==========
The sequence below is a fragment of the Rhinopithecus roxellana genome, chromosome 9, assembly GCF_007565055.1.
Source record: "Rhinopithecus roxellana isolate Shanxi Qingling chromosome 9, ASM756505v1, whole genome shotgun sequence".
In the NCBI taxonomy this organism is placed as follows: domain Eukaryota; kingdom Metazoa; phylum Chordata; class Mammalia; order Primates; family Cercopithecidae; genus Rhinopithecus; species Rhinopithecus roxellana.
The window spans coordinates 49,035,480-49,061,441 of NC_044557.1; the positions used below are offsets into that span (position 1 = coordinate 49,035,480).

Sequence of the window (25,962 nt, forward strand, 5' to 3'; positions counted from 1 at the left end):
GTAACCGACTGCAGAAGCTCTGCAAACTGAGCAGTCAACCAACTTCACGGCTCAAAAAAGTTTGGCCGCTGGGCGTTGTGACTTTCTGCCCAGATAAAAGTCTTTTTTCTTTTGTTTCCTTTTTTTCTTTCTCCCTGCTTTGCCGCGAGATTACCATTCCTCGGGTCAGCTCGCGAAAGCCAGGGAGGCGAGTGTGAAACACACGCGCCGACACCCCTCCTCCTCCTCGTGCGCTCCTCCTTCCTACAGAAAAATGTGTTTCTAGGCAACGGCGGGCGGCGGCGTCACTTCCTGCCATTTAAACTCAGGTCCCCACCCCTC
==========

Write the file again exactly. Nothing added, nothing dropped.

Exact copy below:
The sequence below is a fragment of the Rhinopithecus roxellana genome, chromosome 9, assembly GCF_007565055.1.
Source record: "Rhinopithecus roxellana isolate Shanxi Qingling chromosome 9, ASM756505v1, whole genome shotgun sequence".
In the NCBI taxonomy this organism is placed as follows: domain Eukaryota; kingdom Metazoa; phylum Chordata; class Mammalia; order Primates; family Cercopithecidae; genus Rhinopithecus; species Rhinopithecus roxellana.
The window spans coordinates 49,035,480-49,061,441 of NC_044557.1; the positions used below are offsets into that span (position 1 = coordinate 49,035,480).

Sequence of the window (25,962 nt, forward strand, 5' to 3'; positions counted from 1 at the left end):
GTAACCGACTGCAGAAGCTCTGCAAACTGAGCAGTCAACCAACTTCACGGCTCAAAAAAGTTTGGCCGCTGGGCGTTGTGACTTTCTGCCCAGATAAAAGTCTTTTTTCTTTTGTTTCCTTTTTTTCTTTCTCCCTGCTTTGCCGCGAGATTACCATTCCTCGGGTCAGCTCGCGAAAGCCAGGGAGGCGAGTGTGAAACACACGCGCCGACACCCCTCCTCCTCCTCGTGCGCTCCTCCTTCCTACAGAAAAATGTGTTTCTAGGCAACGGCGGGCGGCGGCGTCACTTCCTGCCATTTAAACTCAGGTCCCCACCCCTC